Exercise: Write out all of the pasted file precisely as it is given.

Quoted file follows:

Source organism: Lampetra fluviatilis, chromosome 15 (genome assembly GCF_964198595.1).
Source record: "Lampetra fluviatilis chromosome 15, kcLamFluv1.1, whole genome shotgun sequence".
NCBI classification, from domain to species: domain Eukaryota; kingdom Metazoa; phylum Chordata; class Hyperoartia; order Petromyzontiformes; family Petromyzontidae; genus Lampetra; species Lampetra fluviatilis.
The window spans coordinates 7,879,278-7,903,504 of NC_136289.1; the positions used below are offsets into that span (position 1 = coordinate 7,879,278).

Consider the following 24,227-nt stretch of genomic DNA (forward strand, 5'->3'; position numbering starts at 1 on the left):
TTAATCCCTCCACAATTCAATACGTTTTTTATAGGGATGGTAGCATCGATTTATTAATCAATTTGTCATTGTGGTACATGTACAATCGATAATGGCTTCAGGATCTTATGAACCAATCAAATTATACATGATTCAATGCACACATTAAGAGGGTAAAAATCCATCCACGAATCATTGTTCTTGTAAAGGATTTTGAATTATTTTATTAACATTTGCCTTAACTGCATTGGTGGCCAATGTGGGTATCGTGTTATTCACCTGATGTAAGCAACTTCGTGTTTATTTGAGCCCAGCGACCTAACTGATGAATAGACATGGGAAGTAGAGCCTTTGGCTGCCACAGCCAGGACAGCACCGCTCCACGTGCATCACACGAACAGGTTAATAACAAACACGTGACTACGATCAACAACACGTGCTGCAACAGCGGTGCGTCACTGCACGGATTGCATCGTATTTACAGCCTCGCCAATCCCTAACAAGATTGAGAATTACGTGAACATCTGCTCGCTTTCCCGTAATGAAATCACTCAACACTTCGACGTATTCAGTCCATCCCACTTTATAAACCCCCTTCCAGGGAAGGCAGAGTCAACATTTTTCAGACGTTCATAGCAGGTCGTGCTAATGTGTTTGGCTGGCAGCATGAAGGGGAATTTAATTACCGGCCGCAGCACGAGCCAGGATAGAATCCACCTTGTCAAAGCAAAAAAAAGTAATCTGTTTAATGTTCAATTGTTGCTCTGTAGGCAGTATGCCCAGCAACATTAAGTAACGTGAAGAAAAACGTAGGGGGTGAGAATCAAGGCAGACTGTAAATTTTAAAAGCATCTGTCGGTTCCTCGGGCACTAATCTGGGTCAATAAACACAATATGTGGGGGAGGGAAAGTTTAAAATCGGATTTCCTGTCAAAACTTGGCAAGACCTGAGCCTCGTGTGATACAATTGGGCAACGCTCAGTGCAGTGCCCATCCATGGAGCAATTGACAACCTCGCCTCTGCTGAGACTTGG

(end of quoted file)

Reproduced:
Source organism: Lampetra fluviatilis, chromosome 15 (genome assembly GCF_964198595.1).
Source record: "Lampetra fluviatilis chromosome 15, kcLamFluv1.1, whole genome shotgun sequence".
NCBI classification, from domain to species: domain Eukaryota; kingdom Metazoa; phylum Chordata; class Hyperoartia; order Petromyzontiformes; family Petromyzontidae; genus Lampetra; species Lampetra fluviatilis.
The window spans coordinates 7,879,278-7,903,504 of NC_136289.1; the positions used below are offsets into that span (position 1 = coordinate 7,879,278).

Consider the following 24,227-nt stretch of genomic DNA (forward strand, 5'->3'; position numbering starts at 1 on the left):
TTAATCCCTCCACAATTCAATACGTTTTTTATAGGGATGGTAGCATCGATTTATTAATCAATTTGTCATTGTGGTACATGTACAATCGATAATGGCTTCAGGATCTTATGAACCAATCAAATTATACATGATTCAATGCACACATTAAGAGGGTAAAAATCCATCCACGAATCATTGTTCTTGTAAAGGATTTTGAATTATTTTATTAACATTTGCCTTAACTGCATTGGTGGCCAATGTGGGTATCGTGTTATTCACCTGATGTAAGCAACTTCGTGTTTATTTGAGCCCAGCGACCTAACTGATGAATAGACATGGGAAGTAGAGCCTTTGGCTGCCACAGCCAGGACAGCACCGCTCCACGTGCATCACACGAACAGGTTAATAACAAACACGTGACTACGATCAACAACACGTGCTGCAACAGCGGTGCGTCACTGCACGGATTGCATCGTATTTACAGCCTCGCCAATCCCTAACAAGATTGAGAATTACGTGAACATCTGCTCGCTTTCCCGTAATGAAATCACTCAACACTTCGACGTATTCAGTCCATCCCACTTTATAAACCCCCTTCCAGGGAAGGCAGAGTCAACATTTTTCAGACGTTCATAGCAGGTCGTGCTAATGTGTTTGGCTGGCAGCATGAAGGGGAATTTAATTACCGGCCGCAGCACGAGCCAGGATAGAATCCACCTTGTCAAAGCAAAAAAAAGTAATCTGTTTAATGTTCAATTGTTGCTCTGTAGGCAGTATGCCCAGCAACATTAAGTAACGTGAAGAAAAACGTAGGGGGTGAGAATCAAGGCAGACTGTAAATTTTAAAAGCATCTGTCGGTTCCTCGGGCACTAATCTGGGTCAATAAACACAATATGTGGGGGAGGGAAAGTTTAAAATCGGATTTCCTGTCAAAACTTGGCAAGACCTGAGCCTCGTGTGATACAATTGGGCAACGCTCAGTGCAGTGCCCATCCATGGAGCAATTGACAACCTCGCCTCTGCTGAGACTTGG